After all, what has the Ikhwan, what has Dr. Mohamed Morsi, done?
The Egyptians had what they optimistically called a Revolution. Bigshots in Washington -- whose chief characteristic was that they knew little or no history, and didn't understand why that even mattered -- excitably hailed the Egyptian, the Tunisian, the Libyan, the Syrian, etc. revolts, as examples of Getting On The Right Side Of History. But in none of these cases was three a true Revolution of the only kind that would have mattered -- a revolution, or at least a change, or at least some hint of a dawning understanding, in the hearts and minds of men. Local despots, mainly because of their corruption and not their cruelty, were overthrown. But the real source of the trouble in these countries, the cause of the mainy local failures, political, economic, social, moral, and intellectual -- Islam itself -- was not and cannot openly be identified as something to limit. There are as yet no Arab Ataturks, though for a while, in Tunisia, Habib Bourguiba went as far as he could.
These were not Revolutions, but Uprisings. And in Egypt, the Egyptians themselves, unused to freedom, brought back, and with every kind of vengeance, Despotism, and then managed to produce, along with the Despotism, the Anarchy in the streets and squares. Egypt today: overpopulation, a failing economy, total dependence on the outside world, and especially on those very Infidels whom Mohamed Morsi deeply, truly hates (though he can smile and smile, and be a villain), and Despotism and Anarchy at the same time. A neat trick, but not beyond the abilities of those Egyptian bashibazouks, those beard-and-zebiba boys, those backstreet bezonians. And while, though bardash behavior for baksheesh is hardly unknown in this as in other repressed-and-perverse Arab societies, hardly a "pretty dimpled boy" of the kind that so enchanted Andre Gide and other Frenchmen in the Frenchified parts of North Africa are apparently to be found in Egypt. But what can be found, because of that burning barge of state on the Cydnus-supplanting river Nile, is an apt occasion to repeat, endowed with a new meaning, a famous line from an old poet, as describing what the Egyptians over the past two years have done to themselves.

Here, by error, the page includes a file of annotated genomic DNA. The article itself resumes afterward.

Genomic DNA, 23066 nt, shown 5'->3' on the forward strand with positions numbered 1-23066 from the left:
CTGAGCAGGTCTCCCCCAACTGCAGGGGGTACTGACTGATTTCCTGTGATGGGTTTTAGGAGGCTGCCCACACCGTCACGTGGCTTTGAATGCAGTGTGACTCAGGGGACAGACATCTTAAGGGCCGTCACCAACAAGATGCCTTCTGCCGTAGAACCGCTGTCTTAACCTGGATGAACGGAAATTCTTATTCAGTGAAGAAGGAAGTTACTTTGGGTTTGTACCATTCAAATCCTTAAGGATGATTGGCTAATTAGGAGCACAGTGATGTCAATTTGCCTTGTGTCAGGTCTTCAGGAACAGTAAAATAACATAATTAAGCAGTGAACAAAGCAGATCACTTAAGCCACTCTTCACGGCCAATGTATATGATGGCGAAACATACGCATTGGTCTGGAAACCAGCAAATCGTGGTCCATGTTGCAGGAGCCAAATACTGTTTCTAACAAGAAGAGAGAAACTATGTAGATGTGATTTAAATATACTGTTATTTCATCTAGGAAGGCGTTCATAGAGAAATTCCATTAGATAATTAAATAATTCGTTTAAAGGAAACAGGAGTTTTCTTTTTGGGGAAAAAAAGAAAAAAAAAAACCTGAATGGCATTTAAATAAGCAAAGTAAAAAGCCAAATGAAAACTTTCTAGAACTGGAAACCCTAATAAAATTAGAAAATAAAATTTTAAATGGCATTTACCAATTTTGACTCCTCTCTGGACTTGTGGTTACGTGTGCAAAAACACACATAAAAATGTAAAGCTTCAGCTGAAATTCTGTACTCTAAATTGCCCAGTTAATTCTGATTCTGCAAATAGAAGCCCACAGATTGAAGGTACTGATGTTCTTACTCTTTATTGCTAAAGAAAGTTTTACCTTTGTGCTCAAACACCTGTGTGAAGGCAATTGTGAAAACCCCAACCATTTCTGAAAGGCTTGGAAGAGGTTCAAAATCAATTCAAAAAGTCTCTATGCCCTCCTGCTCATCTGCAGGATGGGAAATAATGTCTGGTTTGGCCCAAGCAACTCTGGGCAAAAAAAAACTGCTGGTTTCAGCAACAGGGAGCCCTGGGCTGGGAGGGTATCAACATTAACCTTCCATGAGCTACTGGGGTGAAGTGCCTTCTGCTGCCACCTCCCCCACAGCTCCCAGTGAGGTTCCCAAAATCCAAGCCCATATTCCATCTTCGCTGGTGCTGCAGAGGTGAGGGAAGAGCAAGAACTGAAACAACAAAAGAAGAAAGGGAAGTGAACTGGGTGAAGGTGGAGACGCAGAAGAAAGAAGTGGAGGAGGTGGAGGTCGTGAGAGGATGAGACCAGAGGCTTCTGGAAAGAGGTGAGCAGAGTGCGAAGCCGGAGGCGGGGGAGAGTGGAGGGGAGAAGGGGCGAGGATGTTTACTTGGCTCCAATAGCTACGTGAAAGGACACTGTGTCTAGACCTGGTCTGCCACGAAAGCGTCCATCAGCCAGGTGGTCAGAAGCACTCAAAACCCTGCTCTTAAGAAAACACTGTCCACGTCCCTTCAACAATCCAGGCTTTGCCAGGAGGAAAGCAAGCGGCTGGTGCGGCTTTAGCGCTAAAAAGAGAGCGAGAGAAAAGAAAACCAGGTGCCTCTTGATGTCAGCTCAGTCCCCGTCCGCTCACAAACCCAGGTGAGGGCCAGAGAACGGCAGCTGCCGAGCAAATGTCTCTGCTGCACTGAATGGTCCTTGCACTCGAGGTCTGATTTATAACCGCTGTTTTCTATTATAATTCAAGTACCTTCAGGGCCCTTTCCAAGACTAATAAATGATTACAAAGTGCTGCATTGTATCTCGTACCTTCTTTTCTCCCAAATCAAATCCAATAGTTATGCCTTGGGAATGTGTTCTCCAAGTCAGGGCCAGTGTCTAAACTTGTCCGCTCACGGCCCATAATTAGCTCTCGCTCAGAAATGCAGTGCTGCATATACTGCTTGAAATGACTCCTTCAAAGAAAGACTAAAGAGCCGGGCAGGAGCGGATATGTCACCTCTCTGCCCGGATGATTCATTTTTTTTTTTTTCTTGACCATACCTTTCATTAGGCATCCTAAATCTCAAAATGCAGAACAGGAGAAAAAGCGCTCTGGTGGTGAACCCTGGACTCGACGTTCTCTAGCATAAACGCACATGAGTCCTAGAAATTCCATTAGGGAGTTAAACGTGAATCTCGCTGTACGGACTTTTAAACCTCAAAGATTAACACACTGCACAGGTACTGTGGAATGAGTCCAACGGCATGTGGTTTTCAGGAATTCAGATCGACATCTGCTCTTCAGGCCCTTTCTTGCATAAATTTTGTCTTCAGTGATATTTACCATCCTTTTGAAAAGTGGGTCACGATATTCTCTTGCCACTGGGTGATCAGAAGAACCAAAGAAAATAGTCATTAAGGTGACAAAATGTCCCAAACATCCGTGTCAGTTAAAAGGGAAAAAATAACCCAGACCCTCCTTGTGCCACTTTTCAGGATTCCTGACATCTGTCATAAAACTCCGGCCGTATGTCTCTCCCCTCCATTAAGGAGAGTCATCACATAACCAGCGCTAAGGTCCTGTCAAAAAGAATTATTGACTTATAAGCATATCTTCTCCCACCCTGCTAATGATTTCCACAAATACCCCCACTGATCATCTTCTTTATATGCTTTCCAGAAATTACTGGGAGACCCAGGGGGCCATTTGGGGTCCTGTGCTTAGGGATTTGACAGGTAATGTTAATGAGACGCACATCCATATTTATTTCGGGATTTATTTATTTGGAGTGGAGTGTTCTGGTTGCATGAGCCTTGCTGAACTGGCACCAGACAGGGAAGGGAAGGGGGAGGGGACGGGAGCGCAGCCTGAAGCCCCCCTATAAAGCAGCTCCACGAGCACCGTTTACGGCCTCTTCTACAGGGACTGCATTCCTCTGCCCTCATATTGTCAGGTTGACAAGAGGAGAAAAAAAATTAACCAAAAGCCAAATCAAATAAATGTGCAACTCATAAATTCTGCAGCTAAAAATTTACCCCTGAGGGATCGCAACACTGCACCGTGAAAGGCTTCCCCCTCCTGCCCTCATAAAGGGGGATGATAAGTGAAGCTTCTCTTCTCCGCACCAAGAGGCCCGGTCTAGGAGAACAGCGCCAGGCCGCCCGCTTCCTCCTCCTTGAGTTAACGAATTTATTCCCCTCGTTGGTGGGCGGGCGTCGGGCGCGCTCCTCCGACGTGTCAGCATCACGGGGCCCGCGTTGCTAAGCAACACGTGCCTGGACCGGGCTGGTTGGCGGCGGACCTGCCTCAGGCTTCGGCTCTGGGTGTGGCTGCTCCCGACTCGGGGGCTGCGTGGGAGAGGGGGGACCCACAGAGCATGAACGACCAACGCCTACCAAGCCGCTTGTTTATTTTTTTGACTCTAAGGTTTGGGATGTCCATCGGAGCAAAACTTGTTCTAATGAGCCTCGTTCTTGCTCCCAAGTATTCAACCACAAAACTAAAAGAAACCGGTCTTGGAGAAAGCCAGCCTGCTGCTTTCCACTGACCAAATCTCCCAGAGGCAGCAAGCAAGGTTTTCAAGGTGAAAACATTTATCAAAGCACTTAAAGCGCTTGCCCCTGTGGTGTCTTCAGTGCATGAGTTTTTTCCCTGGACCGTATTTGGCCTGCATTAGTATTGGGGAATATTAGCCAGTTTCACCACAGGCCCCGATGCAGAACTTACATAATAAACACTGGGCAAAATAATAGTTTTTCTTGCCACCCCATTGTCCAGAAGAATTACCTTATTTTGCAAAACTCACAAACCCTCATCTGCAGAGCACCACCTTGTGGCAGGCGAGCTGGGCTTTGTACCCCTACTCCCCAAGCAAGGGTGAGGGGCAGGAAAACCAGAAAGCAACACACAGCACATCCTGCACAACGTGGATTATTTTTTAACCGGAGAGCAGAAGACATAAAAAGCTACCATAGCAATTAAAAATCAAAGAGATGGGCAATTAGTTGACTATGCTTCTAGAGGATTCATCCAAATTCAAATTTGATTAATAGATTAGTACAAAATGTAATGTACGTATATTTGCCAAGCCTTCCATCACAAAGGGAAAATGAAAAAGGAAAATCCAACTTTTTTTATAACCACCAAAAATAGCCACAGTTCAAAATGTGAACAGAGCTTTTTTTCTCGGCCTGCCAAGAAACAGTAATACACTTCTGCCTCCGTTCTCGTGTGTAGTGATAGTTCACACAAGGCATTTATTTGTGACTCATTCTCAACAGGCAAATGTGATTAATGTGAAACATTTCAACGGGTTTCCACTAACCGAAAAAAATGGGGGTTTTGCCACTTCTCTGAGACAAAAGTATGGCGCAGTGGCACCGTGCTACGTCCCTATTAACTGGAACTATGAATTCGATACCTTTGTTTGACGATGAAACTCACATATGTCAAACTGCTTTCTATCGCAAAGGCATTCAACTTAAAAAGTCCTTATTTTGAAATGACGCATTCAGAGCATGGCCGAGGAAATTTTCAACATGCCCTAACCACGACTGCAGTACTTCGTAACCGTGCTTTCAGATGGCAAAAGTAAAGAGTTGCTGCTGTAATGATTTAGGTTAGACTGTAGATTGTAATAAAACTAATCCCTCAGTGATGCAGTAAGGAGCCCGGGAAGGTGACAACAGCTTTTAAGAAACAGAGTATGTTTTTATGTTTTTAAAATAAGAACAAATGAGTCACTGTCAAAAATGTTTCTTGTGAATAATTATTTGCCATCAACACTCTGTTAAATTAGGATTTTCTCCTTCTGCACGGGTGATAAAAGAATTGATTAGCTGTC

And given all the dangers we have passed, and that are to come, it would be a pity not to use it:
"What they undid, did."